Eleven and counting: The Dolphins are thriving in close games

"When you want to win a close game, it takes high-level execution down the stretch of all three phases," Julius Thomas said. "... That's something we've been able to do and need to continue to do." Dale Zanine/USA TODAY Sports

DAVIE, Fla. -- The Miami Dolphins made an interesting T-shirt for their players last week that said, "We R Not Normal."

There were multiple meanings to that statement, according to the Dolphins, which include their ability to overcome adversity. That was on display in last week's 17-point, come-from-behind victory over the Atlanta Falcons.

What also was on display was Miami's incredible consistency for winning close games. The Dolphins' 20-17 win over Atlanta, the reigning NFC champions, was their 11th-straight win in games decided by seven points or fewer. That's a franchise record for Miami and, according to ESPN Stats & Info, this is the third-longest streak in the NFL in the past 15 years.

Is this luck or a skill?

"I don't know if it's a skill," Dolphins head coach Adam Gase said. "I think it's a great mindset that our players have of when the game gets tight. They're going to play better or at least they're going to make the plays necessary. I think this year it's a little different, because it's a lot more comforting when you look out there on defense and you actually see all our guys out there."

Last week former Pro Bowl safety Reshad Jones made the game-sealing interception off Atlanta MVP quarterback Matt Ryan in his hometown. Jones missed 10 games last year after tearing his labrum in his shoulder.

Jones got off to a slow start to the season but is playing at a Pro Bowl level as of late. He was Pro Football Focus' highest-graded safety in Week 5 against the Tennessee Titans in addition to his game-ending interception against Miami.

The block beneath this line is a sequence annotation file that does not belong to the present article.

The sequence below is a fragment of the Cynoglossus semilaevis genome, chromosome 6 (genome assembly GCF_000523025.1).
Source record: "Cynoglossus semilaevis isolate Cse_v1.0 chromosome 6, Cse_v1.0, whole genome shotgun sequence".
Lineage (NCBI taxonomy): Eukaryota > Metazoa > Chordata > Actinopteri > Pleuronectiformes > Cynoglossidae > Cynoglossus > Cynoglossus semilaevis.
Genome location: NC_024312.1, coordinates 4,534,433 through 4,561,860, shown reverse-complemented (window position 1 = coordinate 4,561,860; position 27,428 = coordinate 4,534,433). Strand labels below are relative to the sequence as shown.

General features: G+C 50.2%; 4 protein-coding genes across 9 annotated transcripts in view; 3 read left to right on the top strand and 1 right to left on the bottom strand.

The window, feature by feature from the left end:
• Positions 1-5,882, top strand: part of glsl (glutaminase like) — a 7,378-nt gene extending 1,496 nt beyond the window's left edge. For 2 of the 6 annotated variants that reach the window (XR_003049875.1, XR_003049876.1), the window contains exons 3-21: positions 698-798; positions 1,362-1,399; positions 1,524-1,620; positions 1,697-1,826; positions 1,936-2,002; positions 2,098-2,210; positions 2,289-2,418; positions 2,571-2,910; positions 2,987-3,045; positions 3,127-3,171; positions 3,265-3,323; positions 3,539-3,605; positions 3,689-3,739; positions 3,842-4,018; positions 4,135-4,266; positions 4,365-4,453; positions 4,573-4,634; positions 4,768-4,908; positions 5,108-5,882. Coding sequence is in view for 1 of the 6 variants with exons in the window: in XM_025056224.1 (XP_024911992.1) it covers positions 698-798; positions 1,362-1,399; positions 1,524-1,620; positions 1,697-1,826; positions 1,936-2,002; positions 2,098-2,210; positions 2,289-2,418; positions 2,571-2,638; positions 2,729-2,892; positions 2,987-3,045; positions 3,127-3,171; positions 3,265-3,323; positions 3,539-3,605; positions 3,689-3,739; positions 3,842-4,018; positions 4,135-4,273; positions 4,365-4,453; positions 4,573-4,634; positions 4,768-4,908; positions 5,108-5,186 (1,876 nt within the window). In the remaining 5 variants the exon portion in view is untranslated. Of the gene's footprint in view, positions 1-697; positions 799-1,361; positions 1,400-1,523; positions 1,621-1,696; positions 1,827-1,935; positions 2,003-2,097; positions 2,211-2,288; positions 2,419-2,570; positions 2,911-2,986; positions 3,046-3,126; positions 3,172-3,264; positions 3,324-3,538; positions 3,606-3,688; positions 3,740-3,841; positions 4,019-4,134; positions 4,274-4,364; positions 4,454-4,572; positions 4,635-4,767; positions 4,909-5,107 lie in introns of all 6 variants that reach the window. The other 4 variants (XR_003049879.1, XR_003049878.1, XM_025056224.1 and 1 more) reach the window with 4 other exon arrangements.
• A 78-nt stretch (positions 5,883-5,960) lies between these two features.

Defensive additions such as defensive end William Hayes, rookie cornerback Cordrea Tankersley and linebackers Lawrence Timmons and Rey Maualuga have all contributed to Miami's 11th-ranked defense, which also if No. 4 against the run. This group has kept three games close for Miami -- all wins.

"In eight years I've never seen the camaraderie like it's been. ... It's like a brotherhood," Jones said. "Everybody is on one string, one chord, one heartbeat, like coach [Gase] would say. I feel good. I think we're doing some good things right now."

Winning close games remains Miami's best chance at making the playoffs for the second straight season. The Dolphins do not have the style of play that often leads to blowouts. They are ranked last in total offense and scored 20 points for the first time all season last week against the Falcons.

But if the game is close, the Dolphins' recent track record shows they have a good chance of pulling out the victory.

"That is a skill all of it's own," Dolphins tight end Julius Thomas said. "Certain teams are really able to come together. When you want to win a close game, it takes high-level execution down the stretch of all three phases. ... That's something we've been able to do and need to continue to do."